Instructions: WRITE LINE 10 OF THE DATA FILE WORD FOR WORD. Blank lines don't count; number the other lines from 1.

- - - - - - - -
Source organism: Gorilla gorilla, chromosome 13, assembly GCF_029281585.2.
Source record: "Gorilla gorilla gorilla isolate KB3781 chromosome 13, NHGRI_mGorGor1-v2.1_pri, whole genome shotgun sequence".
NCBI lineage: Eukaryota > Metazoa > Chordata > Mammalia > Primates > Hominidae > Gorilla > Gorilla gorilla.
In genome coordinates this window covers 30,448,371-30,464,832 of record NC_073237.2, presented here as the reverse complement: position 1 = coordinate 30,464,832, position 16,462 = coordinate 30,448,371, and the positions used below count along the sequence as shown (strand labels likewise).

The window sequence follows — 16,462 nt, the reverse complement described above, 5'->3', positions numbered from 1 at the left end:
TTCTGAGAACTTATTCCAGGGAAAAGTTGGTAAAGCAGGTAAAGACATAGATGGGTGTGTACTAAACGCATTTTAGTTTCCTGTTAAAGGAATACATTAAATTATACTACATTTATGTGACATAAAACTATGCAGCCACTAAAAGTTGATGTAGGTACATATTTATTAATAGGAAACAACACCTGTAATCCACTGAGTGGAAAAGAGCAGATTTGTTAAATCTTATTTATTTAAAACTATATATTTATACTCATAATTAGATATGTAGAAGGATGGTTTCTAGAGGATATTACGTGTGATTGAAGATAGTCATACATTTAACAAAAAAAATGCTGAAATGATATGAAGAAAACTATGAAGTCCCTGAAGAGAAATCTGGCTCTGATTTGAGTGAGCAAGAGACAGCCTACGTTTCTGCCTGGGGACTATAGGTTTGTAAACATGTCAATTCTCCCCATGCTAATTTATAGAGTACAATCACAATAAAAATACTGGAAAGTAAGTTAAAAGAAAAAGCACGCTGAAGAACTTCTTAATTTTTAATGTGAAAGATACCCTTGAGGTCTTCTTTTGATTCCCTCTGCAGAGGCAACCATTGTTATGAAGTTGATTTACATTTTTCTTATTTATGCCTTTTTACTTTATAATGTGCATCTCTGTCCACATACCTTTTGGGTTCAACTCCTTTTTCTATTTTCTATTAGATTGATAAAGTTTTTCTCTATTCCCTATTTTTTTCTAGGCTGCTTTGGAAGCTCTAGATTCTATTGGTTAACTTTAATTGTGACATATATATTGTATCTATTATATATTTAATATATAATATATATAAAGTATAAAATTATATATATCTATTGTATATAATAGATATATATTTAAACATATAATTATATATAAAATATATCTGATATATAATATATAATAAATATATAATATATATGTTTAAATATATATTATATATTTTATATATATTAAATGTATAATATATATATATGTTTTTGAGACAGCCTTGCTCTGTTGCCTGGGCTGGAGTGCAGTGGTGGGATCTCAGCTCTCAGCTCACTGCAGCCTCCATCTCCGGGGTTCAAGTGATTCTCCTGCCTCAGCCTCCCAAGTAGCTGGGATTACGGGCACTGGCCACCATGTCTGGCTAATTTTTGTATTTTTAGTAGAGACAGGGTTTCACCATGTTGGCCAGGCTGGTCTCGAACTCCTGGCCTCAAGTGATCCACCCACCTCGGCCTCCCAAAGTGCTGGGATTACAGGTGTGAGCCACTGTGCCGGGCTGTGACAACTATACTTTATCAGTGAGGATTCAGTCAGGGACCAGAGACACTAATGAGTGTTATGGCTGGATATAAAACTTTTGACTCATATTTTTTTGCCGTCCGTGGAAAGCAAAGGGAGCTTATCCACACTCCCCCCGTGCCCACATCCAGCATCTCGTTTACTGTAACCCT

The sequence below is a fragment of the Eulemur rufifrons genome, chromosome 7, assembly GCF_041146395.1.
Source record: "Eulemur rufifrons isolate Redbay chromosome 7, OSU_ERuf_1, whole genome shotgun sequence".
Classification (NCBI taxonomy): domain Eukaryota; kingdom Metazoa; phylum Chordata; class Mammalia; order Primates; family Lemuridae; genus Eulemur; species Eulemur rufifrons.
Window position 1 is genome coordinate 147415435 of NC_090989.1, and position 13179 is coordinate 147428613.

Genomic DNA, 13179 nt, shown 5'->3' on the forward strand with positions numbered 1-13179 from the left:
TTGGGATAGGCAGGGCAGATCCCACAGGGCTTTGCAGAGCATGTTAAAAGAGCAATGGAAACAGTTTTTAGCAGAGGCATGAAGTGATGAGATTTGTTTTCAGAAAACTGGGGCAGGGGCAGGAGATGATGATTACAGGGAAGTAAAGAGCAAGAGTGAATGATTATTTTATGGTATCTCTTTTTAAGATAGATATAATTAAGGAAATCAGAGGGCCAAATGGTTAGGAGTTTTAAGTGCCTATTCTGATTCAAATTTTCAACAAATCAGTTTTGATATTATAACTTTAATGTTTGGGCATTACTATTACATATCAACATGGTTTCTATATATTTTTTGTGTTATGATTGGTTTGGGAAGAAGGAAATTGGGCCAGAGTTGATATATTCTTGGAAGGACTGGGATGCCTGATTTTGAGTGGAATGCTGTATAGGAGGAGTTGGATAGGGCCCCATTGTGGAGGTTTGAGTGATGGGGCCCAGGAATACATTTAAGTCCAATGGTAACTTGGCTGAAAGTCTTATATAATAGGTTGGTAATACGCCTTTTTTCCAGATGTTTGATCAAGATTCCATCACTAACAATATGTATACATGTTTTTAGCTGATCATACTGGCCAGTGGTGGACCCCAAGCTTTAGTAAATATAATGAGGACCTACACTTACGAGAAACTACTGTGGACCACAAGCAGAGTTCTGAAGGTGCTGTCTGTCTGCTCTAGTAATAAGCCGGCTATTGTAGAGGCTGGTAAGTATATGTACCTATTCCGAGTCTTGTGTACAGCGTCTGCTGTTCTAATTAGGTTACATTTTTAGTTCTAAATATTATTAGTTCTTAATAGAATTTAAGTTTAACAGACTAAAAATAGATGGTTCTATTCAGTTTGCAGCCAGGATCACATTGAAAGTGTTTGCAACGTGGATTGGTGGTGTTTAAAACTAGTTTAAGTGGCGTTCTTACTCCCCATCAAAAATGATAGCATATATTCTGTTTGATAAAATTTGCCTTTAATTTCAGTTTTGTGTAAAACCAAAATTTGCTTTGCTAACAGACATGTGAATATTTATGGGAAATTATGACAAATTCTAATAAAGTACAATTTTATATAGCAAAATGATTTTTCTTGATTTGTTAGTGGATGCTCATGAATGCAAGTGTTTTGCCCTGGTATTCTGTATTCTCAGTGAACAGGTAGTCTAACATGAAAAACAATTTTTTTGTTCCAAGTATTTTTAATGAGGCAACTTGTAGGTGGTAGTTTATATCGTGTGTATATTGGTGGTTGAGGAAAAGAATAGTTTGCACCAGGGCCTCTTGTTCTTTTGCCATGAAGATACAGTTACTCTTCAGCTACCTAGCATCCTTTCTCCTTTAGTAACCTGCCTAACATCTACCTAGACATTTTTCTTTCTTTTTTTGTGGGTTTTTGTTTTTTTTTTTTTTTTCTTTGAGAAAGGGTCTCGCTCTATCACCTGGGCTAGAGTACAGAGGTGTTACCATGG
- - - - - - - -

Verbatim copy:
Window position 1 is genome coordinate 147415435 of NC_090989.1, and position 13179 is coordinate 147428613.